In today’s world, success is not a given. Companies that have been profitable for decades are fighting to remain relevant as the business environment changes dynamically around them. New technologies, new sales channels, new business models: what might present opportunities for entrepreneurial companies are posing serious challenges for other organizations. To grow and be sustainable, companies need to recognize the complexities of doing business today and alter their strategies and thinking accordingly.
While the growth expectations of CEOs are positive, their ability to achieve aggressive targets will likely depend on their ability to recognize and respond effectively to a complex array of operating challenges. The reality is that there’s no single issue keeping CEOs up at night. From more traditional risks (e.g. regulatory environment, geopolitical risks) to emerging risks (e.g. disruptive technologies), CEOs need to understand how every aspect of their operations might be affected by and what they need to do to mitigate any impact on their organization.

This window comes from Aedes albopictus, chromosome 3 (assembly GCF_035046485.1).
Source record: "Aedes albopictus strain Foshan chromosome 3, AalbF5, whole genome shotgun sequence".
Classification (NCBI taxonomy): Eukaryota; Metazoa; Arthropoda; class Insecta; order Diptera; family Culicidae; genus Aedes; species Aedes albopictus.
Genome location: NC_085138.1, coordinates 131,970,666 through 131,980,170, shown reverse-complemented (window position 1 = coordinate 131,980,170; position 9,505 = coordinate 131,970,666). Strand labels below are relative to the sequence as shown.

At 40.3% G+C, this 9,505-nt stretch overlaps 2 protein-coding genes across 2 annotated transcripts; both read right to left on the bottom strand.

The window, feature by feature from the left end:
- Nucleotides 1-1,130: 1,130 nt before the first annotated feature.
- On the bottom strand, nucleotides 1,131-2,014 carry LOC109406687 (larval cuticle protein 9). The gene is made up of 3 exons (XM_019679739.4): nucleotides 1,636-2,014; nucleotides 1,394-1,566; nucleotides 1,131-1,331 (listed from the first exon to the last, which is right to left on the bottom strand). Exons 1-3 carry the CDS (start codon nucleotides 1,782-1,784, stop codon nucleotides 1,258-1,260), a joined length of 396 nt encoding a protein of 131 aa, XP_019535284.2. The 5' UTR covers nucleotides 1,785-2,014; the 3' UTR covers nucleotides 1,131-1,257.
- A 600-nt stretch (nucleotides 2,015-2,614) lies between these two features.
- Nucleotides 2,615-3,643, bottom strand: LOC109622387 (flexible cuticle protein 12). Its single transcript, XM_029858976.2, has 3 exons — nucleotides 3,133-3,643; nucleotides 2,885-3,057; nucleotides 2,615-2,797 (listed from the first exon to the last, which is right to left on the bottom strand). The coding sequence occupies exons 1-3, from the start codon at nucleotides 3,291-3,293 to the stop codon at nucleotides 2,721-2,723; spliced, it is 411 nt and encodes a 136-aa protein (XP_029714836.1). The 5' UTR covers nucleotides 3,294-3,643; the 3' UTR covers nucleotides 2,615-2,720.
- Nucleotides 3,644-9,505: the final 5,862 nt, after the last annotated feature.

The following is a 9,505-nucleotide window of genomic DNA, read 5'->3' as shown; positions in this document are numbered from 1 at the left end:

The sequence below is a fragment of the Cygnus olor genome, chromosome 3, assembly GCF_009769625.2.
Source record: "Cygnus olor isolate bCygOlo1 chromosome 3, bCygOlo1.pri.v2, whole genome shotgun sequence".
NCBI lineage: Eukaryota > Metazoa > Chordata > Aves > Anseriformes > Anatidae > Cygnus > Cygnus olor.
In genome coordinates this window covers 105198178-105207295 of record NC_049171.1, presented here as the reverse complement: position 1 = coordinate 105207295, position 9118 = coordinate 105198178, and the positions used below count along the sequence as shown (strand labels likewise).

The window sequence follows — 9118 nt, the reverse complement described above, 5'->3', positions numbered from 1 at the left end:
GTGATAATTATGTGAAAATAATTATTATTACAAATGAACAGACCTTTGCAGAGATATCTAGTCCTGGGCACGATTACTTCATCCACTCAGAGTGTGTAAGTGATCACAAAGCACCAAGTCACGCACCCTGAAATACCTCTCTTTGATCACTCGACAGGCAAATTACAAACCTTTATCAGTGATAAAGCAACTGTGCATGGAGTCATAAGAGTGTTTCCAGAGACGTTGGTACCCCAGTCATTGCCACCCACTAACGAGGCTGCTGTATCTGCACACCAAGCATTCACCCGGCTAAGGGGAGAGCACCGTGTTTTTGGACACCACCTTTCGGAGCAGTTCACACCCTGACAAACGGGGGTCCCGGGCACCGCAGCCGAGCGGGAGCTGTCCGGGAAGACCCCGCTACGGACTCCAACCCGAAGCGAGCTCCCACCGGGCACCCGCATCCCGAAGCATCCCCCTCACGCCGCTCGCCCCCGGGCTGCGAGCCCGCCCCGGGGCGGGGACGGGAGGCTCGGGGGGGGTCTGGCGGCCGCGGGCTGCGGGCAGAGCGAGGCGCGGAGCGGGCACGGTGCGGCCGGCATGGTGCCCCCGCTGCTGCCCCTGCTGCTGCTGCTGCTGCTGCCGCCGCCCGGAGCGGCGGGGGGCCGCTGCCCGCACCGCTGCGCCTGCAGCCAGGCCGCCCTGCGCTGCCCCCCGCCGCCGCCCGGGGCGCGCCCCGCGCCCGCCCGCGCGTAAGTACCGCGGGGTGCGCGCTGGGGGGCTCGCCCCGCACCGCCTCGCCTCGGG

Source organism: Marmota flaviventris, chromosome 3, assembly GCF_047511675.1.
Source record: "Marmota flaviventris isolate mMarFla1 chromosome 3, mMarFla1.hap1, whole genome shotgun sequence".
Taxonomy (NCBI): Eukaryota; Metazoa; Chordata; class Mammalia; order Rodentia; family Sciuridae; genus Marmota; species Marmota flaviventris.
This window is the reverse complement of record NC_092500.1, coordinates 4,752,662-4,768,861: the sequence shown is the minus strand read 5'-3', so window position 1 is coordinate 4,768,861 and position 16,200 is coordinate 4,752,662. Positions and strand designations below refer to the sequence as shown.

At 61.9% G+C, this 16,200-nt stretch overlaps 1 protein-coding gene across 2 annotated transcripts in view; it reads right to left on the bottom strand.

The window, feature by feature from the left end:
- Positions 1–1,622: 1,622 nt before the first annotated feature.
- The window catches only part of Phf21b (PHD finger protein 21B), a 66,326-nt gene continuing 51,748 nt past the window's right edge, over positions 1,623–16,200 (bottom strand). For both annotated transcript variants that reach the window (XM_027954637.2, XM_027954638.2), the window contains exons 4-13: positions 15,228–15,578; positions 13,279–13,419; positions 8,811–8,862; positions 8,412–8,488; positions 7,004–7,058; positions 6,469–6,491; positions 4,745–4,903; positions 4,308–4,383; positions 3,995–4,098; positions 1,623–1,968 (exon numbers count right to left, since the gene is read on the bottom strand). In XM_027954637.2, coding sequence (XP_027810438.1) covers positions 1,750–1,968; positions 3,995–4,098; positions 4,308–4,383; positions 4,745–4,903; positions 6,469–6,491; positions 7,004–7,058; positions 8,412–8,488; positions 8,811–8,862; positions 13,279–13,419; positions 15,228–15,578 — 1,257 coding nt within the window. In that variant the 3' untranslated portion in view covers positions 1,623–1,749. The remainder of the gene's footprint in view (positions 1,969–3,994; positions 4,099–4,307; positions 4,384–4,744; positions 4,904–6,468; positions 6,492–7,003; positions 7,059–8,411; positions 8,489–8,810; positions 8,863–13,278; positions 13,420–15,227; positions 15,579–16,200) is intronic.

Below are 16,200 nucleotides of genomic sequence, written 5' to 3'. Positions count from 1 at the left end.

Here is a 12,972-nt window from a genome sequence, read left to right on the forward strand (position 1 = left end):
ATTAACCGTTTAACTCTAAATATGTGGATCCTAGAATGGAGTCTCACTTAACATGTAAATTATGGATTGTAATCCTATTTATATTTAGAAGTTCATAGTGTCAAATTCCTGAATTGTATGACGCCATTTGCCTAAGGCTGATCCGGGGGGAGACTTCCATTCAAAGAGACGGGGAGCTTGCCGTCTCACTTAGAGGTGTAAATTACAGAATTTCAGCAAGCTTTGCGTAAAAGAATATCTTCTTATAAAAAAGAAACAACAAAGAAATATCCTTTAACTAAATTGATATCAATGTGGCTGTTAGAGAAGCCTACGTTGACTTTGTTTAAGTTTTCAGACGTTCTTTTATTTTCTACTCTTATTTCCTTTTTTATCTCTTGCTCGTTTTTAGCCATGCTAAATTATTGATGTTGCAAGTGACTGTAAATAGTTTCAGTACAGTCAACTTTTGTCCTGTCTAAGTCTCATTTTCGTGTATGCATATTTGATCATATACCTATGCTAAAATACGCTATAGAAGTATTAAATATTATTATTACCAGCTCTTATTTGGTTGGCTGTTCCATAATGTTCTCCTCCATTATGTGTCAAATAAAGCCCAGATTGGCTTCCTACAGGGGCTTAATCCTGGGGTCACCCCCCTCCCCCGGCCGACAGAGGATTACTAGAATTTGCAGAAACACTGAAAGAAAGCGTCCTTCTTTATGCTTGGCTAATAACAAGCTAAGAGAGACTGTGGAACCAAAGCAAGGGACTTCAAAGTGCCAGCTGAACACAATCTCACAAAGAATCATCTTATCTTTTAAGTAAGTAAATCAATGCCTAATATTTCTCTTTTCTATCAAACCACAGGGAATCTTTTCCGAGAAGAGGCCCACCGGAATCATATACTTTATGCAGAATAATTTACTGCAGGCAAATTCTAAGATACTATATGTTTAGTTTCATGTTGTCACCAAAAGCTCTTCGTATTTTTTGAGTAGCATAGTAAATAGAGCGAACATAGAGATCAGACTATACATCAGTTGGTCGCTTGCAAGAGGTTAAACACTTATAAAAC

In addition to higher-level risks to their operations, CEOs have to recognize specific and evolving operational risks that may be unique based on their customers, industry, or region of operations. In many industries, customers are becoming more knowledgeable and demanding, making their spending less predictable. At the same time, digital and e-commerce technologies are offer new sales and communications channels, allowing new competitors to take advantage of lower barriers to entry and come in and overturn more traditional business models.
In such a complex and constantly evolving operating environment, companies need to re-evaluate every aspect of their operations to ensure they can remain competitive. They need to refocus on addressing what their customers want and need, even if it means rethinking what their business does. And, when it comes to competition, companies need to recognize that sometimes the toughest strategic decisions are determining which companies to compete with and how to compete with them. A company’s main competition in the past may not be its primary competition in the future.
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